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Cultural Heritage Law & the PD

A preliminary review of the Italian legal setting


Federico Morando (federico.morando@VariousMailProvidersIncludingGoogle) These notes are licensed under a CC BY-SA 3.0 unported license

Main source of law

Legislative Decree 42/2004 (Code of Cultural Heritage and Landscape)

Since this law applies to cultural goods, it's important to define them...

Cultural (heritage) goods

Art. 10, par. 1, specifies that cultural (heritage) goods are the movable and immovable things property of the State, the regions and other territorial public administrations, and any other public entity or institution or non-profit private [!] entity, which show artistic, historical, archaeological or ethno -anthropological interest.

i.e.

Par. 2 offers a list of specific cultural (heritage) goods, including a) the collections of museums, pinacoteques galleries and other exhibition venues owned bu the State, the regions, other territorial public bodies and any other public entity or institution; ...(omissis).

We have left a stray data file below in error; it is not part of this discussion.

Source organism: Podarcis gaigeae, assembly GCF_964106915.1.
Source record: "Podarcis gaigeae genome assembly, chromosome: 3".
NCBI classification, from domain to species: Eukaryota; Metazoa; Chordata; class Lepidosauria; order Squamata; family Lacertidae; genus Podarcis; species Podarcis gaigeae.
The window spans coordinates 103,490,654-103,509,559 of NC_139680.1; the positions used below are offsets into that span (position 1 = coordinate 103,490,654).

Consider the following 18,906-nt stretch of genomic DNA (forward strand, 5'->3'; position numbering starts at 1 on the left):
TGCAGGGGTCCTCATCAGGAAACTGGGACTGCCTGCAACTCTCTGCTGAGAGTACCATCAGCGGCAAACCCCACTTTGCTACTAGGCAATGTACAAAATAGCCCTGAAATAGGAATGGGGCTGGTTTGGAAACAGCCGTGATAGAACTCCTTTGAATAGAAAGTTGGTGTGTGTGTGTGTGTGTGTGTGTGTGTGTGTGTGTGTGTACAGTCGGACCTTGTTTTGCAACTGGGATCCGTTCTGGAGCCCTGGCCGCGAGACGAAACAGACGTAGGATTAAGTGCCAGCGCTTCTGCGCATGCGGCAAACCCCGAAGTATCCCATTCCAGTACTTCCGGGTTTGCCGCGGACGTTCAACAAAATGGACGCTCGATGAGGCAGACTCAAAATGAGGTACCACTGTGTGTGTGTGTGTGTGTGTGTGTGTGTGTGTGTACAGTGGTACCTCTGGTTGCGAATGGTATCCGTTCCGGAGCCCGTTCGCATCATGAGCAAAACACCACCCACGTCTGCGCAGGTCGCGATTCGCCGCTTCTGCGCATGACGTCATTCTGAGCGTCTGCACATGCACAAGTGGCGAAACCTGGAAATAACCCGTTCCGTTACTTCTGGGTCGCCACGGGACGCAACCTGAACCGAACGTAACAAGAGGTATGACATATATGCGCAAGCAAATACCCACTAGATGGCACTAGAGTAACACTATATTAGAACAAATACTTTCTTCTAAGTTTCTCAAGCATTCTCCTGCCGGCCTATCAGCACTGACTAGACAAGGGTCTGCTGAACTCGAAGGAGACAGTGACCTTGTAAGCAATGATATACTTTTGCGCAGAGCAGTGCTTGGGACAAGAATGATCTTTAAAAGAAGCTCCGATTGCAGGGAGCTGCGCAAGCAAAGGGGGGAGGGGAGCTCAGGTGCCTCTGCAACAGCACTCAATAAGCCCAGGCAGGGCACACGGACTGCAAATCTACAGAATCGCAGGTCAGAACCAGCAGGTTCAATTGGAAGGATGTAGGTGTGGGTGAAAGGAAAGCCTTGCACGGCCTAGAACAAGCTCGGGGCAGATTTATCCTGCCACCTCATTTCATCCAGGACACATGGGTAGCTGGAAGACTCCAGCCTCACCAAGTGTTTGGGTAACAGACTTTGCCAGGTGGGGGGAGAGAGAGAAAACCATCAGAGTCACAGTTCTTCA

...and, to be sure:

Par. 3 mentions a series of objects that, because of their intrinsic artistic interest, are declared to be cultural (heritage) goods upon action of the appropriate branches of the Ministry.

eg., art. 12, par. 1 states that movable and immovable things... which are works of a died author and the creation of which happened more than fifty years ago, are subject to the dispositions of this Title... (omissis)

...and surer:

Other norms ensure that everything which is older than 50 years and has some kind of archeological context (including remnants from the II WW, for instance) is a cultural heritage good.